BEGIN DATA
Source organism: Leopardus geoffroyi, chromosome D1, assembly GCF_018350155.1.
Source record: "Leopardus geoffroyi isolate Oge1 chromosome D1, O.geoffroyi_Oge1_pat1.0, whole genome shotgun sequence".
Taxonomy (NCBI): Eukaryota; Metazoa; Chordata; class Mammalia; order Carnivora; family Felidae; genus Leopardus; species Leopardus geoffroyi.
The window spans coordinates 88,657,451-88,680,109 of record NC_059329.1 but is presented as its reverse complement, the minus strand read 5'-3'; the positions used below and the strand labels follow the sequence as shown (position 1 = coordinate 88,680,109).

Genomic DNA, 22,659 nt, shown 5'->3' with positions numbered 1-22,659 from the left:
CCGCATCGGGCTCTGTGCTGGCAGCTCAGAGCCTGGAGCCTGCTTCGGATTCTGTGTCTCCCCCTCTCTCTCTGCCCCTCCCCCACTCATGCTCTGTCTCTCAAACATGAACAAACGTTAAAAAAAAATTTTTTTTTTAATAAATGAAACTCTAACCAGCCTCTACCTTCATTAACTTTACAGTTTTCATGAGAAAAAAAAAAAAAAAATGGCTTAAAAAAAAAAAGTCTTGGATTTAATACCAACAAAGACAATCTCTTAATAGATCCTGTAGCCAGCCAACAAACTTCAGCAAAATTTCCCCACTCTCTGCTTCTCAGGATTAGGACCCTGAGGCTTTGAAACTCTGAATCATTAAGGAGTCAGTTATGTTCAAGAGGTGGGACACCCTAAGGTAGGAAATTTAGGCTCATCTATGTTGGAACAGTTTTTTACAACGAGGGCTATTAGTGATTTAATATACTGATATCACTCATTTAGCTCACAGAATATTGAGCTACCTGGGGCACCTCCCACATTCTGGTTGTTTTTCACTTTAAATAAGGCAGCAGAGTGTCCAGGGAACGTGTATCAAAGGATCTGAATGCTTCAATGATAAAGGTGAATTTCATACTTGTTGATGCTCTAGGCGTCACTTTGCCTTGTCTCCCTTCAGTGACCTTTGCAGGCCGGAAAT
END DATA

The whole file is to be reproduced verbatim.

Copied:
Source organism: Leopardus geoffroyi, chromosome D1, assembly GCF_018350155.1.
Source record: "Leopardus geoffroyi isolate Oge1 chromosome D1, O.geoffroyi_Oge1_pat1.0, whole genome shotgun sequence".
Taxonomy (NCBI): Eukaryota; Metazoa; Chordata; class Mammalia; order Carnivora; family Felidae; genus Leopardus; species Leopardus geoffroyi.
The window spans coordinates 88,657,451-88,680,109 of record NC_059329.1 but is presented as its reverse complement, the minus strand read 5'-3'; the positions used below and the strand labels follow the sequence as shown (position 1 = coordinate 88,680,109).

Genomic DNA, 22,659 nt, shown 5'->3' with positions numbered 1-22,659 from the left:
CCGCATCGGGCTCTGTGCTGGCAGCTCAGAGCCTGGAGCCTGCTTCGGATTCTGTGTCTCCCCCTCTCTCTCTGCCCCTCCCCCACTCATGCTCTGTCTCTCAAACATGAACAAACGTTAAAAAAAAATTTTTTTTTTAATAAATGAAACTCTAACCAGCCTCTACCTTCATTAACTTTACAGTTTTCATGAGAAAAAAAAAAAAAAAATGGCTTAAAAAAAAAAAGTCTTGGATTTAATACCAACAAAGACAATCTCTTAATAGATCCTGTAGCCAGCCAACAAACTTCAGCAAAATTTCCCCACTCTCTGCTTCTCAGGATTAGGACCCTGAGGCTTTGAAACTCTGAATCATTAAGGAGTCAGTTATGTTCAAGAGGTGGGACACCCTAAGGTAGGAAATTTAGGCTCATCTATGTTGGAACAGTTTTTTACAACGAGGGCTATTAGTGATTTAATATACTGATATCACTCATTTAGCTCACAGAATATTGAGCTACCTGGGGCACCTCCCACATTCTGGTTGTTTTTCACTTTAAATAAGGCAGCAGAGTGTCCAGGGAACGTGTATCAAAGGATCTGAATGCTTCAATGATAAAGGTGAATTTCATACTTGTTGATGCTCTAGGCGTCACTTTGCCTTGTCTCCCTTCAGTGACCTTTGCAGGCCGGAAAT